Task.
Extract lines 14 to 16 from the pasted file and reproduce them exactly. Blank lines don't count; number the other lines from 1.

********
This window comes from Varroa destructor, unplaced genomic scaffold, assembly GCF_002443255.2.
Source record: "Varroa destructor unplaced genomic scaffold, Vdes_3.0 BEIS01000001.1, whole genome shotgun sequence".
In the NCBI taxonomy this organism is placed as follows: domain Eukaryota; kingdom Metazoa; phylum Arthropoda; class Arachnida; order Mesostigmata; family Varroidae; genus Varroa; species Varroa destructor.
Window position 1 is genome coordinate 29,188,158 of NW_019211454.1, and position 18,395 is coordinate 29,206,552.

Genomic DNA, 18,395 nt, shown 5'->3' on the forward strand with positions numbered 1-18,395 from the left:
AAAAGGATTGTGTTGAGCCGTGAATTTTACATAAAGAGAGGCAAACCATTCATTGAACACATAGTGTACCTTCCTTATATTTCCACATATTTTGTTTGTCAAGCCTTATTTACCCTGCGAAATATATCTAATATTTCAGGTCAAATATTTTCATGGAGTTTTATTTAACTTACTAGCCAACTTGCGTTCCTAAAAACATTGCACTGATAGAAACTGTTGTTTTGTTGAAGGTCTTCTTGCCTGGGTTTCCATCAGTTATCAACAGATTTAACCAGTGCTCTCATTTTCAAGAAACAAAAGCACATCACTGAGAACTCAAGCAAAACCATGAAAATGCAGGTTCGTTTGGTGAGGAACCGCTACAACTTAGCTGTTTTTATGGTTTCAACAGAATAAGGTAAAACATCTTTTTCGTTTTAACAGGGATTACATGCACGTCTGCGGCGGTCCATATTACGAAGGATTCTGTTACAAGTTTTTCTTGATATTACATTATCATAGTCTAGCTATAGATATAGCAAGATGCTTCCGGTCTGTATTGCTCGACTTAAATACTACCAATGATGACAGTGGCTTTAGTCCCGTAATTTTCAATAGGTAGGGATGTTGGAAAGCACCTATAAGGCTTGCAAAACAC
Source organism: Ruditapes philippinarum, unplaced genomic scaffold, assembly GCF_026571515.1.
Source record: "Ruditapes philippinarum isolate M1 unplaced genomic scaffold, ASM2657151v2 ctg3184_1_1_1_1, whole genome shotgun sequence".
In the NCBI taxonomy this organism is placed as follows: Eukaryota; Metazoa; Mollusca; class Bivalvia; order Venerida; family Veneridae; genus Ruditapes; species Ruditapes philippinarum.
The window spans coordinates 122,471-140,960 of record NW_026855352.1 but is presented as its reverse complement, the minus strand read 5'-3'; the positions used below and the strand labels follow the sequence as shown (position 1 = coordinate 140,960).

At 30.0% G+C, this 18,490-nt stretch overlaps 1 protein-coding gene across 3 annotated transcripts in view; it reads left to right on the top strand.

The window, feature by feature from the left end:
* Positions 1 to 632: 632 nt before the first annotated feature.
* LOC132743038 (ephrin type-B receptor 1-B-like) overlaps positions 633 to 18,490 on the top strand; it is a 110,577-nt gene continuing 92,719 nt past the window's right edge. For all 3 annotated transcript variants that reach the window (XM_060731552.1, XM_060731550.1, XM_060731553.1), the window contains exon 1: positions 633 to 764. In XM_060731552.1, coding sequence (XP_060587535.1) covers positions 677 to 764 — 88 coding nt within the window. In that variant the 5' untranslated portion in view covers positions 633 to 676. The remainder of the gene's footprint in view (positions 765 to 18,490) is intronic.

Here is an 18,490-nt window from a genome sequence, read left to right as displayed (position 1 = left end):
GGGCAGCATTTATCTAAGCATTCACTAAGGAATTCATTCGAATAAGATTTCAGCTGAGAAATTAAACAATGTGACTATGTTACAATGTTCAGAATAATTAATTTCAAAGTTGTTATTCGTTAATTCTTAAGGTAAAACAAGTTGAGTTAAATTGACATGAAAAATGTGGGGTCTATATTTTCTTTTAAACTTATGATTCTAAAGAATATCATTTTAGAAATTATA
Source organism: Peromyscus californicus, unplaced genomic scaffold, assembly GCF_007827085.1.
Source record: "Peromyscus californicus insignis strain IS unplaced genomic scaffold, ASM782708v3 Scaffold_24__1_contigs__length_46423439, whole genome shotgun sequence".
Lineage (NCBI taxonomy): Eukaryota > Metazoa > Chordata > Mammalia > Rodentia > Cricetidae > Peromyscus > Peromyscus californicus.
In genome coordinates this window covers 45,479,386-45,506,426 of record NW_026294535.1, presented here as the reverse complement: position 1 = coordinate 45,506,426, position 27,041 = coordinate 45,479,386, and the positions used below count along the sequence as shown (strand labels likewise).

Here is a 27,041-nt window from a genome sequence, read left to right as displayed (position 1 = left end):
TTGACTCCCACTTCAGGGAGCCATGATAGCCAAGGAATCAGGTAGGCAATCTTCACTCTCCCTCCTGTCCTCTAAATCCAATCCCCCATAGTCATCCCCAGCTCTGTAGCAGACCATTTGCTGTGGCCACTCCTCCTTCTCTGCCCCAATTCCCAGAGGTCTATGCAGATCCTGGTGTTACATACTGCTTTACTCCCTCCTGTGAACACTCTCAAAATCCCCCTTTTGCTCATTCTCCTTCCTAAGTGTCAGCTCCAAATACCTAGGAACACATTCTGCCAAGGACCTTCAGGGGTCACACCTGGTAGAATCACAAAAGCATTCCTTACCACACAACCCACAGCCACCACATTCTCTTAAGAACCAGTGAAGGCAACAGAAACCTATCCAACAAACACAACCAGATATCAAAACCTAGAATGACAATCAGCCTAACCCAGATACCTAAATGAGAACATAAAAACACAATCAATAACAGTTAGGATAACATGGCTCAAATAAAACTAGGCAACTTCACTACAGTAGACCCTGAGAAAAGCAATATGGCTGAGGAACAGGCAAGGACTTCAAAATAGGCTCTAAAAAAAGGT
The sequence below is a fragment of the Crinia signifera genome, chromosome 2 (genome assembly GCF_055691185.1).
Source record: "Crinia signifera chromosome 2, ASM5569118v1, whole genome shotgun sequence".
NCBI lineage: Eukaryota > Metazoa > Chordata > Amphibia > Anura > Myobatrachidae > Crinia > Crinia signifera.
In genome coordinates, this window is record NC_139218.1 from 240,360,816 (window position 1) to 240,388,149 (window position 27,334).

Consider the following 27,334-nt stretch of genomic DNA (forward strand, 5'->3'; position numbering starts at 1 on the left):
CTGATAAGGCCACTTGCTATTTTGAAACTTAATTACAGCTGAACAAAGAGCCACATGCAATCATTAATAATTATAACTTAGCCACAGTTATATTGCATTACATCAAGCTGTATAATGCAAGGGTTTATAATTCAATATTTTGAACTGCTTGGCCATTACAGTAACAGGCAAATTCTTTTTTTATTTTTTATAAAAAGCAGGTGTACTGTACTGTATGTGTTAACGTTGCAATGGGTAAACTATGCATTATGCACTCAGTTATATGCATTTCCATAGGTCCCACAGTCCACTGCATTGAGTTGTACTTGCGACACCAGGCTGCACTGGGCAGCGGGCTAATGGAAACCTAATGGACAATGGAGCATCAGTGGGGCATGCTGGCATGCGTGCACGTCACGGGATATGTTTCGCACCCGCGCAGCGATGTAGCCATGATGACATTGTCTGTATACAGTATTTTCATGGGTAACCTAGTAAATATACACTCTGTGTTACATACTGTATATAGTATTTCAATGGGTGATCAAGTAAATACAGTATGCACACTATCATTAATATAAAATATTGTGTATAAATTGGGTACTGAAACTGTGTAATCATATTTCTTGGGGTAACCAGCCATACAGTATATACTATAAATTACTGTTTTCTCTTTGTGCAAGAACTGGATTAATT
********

* LOC132743038 (ephrin type-B receptor 1-B-like) overlaps positions 633 to 18,490 on the top strand; it is a 110,577-nt gene continuing 92,719 nt past the window's right edge. For all 3 annotated transcript variants that reach the window (XM_060731552.1, XM_060731550.1, XM_060731553.1), the window contains exon 1: positions 633 to 764. In XM_060731552.1, coding sequence (XP_060587535.1) covers positions 677 to 764 — 88 coding nt within the window. In that variant the 5' untranslated portion in view covers positions 633 to 676. The remainder of the gene's footprint in view (positions 765 to 18,490) is intronic.

Here is an 18,490-nt window from a genome sequence, read left to right as displayed (position 1 = left end):
GGGCAGCATTTATCTAAGCATTCACTAAGGAATTCATTCGAATAAGATTTCAGCTGAGAAATTAAACAATGTGACTATGTTACAATGTTCAGAATAATTAATTTCAAAGTTGTTATTCGTTAATTCTTAAGGTAAAACAAGTTGAGTTAAATTGACATGAAAAATGTGGGGTCTATATTTTCTTTTAAACTTATGATTCTAAAGAATATCATTTTAGAAATTATA